These extended networks serve important purposes, one of which is to provide access to new information and different perspectives than those we may get from close friends and family. For example, since we tend to have significant others that are more similar to than different from us, the people that we are closest to are likely to share many or most of our beliefs, attitudes, and values. Extended contacts, however, may expose us to different political views or new sources of information, which can help broaden our perspectives. The content in this section hopefully captures what I’m sure you have already experienced in your own engagement with new media—that new media have important implications for our interpersonal relationships. Given that, we will end this chapter with a “Getting Competent” feature box that discusses some tips on how to competently use social media.

“Getting Competent”

Using Social Media Competently

We all have a growing log of personal information stored on the Internet, and some of it is under our control and some of it isn’t. We also have increasingly diverse social networks that require us to be cognizant of the information we make available and how we present ourselves. While we can’t control all the information about ourselves online or the impressions people form, we can more competently engage with social media so that we are getting the most out of it in both personal and professional contexts.

A quick search on Google for “social media dos and don’ts” will yield around 100,000 results, which shows that there’s no shortage of advice about how to competently use social media. I’ll offer some of the most important dos and don’ts that I found that relate to communication (Doyle, 2012). Feel free to do your own research on specific areas of concern.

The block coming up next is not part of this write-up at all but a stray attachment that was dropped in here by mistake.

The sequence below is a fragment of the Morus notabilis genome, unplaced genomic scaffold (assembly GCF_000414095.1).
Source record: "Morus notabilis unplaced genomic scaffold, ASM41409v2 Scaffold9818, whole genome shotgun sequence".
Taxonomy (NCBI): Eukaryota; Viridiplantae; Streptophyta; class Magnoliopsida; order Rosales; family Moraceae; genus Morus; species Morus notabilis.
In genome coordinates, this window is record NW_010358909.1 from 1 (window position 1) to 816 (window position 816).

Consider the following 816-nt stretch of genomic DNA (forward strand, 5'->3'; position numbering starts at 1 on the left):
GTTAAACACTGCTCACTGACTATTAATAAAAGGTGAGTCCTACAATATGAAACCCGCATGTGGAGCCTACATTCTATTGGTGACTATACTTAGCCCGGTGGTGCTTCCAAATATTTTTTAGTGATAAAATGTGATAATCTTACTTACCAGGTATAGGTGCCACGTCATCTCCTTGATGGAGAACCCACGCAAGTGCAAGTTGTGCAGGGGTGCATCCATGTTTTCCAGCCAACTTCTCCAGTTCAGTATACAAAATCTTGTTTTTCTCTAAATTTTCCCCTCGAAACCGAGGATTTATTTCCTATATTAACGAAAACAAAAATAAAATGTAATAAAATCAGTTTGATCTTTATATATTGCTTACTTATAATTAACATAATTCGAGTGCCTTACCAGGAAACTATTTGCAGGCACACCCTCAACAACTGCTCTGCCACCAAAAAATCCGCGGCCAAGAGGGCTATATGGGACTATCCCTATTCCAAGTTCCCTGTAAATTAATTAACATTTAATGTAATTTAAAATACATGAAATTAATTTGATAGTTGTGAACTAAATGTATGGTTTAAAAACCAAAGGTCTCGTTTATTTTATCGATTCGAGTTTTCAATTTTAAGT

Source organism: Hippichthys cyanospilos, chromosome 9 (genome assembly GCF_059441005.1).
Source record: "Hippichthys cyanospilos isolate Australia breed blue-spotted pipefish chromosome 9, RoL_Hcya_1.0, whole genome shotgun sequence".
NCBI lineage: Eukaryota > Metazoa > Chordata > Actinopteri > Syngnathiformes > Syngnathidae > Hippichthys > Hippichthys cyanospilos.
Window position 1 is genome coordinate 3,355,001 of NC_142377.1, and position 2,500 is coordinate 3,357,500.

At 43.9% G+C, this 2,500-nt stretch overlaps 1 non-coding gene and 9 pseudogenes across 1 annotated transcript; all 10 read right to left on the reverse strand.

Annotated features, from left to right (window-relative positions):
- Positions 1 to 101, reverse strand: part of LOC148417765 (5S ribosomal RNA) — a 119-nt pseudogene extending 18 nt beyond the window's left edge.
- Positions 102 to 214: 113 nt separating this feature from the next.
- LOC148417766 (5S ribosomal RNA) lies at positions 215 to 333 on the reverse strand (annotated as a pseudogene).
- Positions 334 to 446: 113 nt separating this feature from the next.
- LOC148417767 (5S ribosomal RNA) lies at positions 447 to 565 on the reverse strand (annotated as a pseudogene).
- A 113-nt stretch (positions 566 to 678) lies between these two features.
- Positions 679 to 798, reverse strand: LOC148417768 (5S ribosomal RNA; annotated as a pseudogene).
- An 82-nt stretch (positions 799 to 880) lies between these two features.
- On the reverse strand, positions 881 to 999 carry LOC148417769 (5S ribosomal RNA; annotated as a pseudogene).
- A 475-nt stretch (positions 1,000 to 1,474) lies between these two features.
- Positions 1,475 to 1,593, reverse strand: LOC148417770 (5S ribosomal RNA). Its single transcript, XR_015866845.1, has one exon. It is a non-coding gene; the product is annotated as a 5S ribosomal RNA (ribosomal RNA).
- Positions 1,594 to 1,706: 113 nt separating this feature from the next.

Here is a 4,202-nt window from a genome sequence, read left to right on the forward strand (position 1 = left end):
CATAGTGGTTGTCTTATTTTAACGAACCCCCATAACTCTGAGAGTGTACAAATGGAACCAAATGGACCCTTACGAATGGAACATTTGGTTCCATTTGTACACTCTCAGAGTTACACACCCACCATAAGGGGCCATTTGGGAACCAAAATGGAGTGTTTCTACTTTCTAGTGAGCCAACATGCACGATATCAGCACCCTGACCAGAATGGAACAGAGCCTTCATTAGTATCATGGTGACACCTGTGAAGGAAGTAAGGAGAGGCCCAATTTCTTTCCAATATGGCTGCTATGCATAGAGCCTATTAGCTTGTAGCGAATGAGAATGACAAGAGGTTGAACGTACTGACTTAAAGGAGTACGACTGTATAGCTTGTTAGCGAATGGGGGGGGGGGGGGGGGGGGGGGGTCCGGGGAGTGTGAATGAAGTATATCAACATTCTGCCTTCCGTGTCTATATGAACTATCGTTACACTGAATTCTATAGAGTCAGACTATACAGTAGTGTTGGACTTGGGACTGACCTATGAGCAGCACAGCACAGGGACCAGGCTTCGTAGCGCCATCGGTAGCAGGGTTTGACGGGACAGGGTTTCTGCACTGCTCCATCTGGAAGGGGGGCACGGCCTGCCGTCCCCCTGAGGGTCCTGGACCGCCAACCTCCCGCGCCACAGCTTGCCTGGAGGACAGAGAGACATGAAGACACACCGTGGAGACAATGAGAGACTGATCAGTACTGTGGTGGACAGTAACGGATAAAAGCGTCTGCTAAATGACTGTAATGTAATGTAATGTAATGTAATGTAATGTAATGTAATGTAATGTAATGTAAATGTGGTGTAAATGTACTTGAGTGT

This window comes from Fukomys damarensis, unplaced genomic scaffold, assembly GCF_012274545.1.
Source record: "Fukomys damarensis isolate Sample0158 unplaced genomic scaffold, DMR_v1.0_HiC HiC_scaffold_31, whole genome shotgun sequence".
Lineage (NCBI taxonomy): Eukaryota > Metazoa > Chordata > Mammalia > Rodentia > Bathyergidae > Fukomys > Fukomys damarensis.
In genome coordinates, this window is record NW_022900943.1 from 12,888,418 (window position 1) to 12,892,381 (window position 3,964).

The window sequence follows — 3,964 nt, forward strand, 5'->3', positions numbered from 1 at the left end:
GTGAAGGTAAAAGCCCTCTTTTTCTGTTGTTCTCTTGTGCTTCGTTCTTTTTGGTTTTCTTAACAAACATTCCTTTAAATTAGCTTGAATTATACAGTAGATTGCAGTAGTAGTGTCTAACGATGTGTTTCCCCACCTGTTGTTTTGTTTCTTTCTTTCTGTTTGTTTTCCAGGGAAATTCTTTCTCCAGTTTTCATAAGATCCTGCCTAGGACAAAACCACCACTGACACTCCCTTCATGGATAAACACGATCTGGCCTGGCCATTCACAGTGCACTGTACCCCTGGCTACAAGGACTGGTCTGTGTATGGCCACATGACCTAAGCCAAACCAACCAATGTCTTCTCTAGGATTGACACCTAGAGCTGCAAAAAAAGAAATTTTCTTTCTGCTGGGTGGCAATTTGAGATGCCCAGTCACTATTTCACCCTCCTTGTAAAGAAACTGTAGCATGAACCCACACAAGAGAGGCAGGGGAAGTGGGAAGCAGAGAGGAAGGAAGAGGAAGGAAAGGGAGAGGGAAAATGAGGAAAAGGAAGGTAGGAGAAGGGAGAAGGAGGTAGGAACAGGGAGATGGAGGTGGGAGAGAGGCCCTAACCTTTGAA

Be consistent. Given that most people have multiple social media accounts, it’s important to have some degree of consistency. At least at the top level of your profile (the part that isn’t limited by privacy settings), include information that you don’t mind anyone seeing.

Know what’s out there. Since the top level of many social media sites are visible in Google search results, you should monitor how these appear to others by regularly (about once a month) doing a Google search using various iterations of your name. Putting your name in quotation marks will help target your results. Make sure you’re logged out of all your accounts and then click on the various results to see what others can see.

Think before you post. Software that enable people to take “screen shots” or download videos and tools that archive web pages can be used without our knowledge to create records of what you post. While it is still a good idea to go through your online content and “clean up” materials that may form unfavorable impressions, it is even a better idea to not put that information out there in the first place. Posting something about how you hate school or your job or a specific person may be done in the heat of the moment and forgotten, but a potential employer might find that information and form a negative impression even if it’s months or years old.

Be familiar with privacy settings. If you are trying to expand your social network, it may be counterproductive to put your Facebook or Twitter account on “lockdown,” but it is beneficial to know what levels of control you have and to take advantage of them. For example, I have a “Limited Profile” list on Facebook to which I assign new contacts or people with whom I am not very close. You can also create groups of contacts on various social media sites so that only certain people see certain information.